Albert Einstein's famous words, "Not everything that counts can be counted, and not everything that can be counted counts," offer a profound insight into the value of data. While the origin of this quote may be debatable, its message resonates with the challenges of the modern era. According to recent studies, the amount of data created in a single minute in 2021 far surpassed the amount of data created during Einstein's entire life. The question then arises: how can we harness all this data to make better decisions? To that point, in a 2018 Forrester survey of more than a thousand US companies, 91% of them said that data-driven decision-making was important to their business, while only 57% said they actually used data to make decisions in their business. In a world where data is abundant, should we not be using it to its full potential? This disparity calls for a critical evaluation of how we approach decision-making and challenges us to consider the implications of not leveraging data to its fullest extent.
How do we bridge this gap? What do KPIs have to do with ROI? How can we move from being in “data denial” to being data driven? Why should we care about leveraging data to its fullest potential? These are the pressing questions that need answers in today's world, and this session is ready to deliver. The four V's of Big Data offer a relevant framework for understanding the magnitude of the data we are dealing with, but what about the cognitive biases that often stand in our way? We'll explore three types of biases and how they can impede progress and innovation. Are qualitative and quantitative data really opposing forces, or can they work together for greater insight? Let’s capitalize on five best practices for driving business decisions with data, including how to LOOK, LINK, LISTEN, LEVERAGE, and LEARN. Discover how these practices can be a delight instead of a disaster, and ultimately, transform the way you think about data-driven decision-making.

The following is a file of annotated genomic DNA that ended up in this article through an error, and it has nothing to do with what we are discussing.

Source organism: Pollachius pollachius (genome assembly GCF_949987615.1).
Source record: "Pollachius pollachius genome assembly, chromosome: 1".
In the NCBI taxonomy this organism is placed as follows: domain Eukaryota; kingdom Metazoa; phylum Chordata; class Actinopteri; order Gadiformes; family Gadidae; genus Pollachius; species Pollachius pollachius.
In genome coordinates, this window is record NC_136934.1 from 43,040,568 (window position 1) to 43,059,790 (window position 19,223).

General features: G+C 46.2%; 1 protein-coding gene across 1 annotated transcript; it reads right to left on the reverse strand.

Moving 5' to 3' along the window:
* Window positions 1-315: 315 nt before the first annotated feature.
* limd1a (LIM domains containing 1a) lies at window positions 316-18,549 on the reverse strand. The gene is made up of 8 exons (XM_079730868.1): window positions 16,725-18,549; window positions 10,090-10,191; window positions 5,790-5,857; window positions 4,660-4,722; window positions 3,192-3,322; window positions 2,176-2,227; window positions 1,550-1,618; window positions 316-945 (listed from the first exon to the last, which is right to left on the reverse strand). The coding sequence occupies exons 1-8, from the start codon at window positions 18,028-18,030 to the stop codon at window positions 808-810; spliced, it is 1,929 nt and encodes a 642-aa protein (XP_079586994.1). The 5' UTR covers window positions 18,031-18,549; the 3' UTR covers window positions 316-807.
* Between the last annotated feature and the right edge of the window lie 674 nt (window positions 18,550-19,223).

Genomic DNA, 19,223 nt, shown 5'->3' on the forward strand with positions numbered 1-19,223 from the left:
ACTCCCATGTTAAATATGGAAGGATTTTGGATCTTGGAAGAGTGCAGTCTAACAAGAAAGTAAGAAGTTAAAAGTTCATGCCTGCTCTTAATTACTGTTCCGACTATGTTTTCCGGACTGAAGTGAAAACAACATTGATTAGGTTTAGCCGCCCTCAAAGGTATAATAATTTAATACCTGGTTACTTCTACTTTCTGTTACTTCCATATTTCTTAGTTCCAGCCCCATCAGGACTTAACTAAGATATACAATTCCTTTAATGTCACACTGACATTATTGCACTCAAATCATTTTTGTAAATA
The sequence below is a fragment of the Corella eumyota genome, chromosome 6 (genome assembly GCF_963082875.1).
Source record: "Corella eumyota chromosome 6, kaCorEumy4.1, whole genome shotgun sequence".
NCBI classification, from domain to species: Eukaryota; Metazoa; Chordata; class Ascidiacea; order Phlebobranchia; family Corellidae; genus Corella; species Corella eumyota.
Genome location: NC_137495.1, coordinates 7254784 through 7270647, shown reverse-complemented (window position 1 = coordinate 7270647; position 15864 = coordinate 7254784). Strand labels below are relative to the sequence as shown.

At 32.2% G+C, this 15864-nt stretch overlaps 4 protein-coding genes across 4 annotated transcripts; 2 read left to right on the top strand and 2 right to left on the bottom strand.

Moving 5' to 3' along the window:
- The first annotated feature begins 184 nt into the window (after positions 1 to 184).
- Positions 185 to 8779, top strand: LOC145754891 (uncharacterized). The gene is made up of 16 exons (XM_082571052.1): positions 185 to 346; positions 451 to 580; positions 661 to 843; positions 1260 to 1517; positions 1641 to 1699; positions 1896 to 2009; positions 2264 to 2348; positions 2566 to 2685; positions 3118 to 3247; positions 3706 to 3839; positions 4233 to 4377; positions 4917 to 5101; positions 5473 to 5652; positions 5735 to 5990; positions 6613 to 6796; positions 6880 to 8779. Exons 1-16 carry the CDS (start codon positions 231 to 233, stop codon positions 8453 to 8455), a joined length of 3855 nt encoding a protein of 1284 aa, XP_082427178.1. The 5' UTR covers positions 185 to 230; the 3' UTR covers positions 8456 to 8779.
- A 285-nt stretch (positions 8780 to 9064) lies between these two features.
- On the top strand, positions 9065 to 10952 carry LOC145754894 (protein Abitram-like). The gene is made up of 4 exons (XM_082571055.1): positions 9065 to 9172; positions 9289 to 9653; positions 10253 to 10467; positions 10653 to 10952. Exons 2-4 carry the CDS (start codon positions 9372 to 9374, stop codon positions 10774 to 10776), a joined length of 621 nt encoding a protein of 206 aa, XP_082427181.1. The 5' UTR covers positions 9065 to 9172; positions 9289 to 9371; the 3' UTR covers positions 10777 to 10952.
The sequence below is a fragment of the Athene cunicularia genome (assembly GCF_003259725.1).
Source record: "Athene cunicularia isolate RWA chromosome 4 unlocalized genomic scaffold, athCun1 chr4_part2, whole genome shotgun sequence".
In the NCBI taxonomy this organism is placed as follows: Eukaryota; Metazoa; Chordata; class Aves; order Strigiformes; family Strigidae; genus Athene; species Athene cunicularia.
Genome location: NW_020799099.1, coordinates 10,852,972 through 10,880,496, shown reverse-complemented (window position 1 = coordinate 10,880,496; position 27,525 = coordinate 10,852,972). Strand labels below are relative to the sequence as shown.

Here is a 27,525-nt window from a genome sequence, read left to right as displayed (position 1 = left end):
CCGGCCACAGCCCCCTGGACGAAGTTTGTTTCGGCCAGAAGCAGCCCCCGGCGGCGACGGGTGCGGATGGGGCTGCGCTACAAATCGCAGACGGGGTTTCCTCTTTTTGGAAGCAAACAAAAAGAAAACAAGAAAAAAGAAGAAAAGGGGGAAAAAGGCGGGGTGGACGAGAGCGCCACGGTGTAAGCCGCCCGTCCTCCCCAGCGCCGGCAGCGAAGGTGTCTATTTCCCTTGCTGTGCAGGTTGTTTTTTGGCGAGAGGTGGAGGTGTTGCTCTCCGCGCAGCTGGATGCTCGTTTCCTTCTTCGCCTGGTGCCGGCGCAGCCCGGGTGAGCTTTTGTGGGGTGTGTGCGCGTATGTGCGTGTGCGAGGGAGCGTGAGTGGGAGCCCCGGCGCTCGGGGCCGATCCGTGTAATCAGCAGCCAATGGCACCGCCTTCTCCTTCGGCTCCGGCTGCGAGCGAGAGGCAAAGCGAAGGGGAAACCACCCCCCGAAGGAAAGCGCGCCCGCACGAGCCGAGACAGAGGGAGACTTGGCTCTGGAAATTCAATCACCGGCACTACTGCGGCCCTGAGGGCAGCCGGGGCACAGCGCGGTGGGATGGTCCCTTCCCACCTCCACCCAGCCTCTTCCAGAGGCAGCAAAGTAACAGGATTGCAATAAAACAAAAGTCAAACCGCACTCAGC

The participant/attendee will…
- Recognize how to leverage both qualitative data and quantitative data in driving business decision-making
- Identify the three types of cognitive biases in big data and how they’re the enemy of opportunity
- Define the five best practices for driving business decisions with data along with the key words for each one (look, link, listen, leverage, and learn)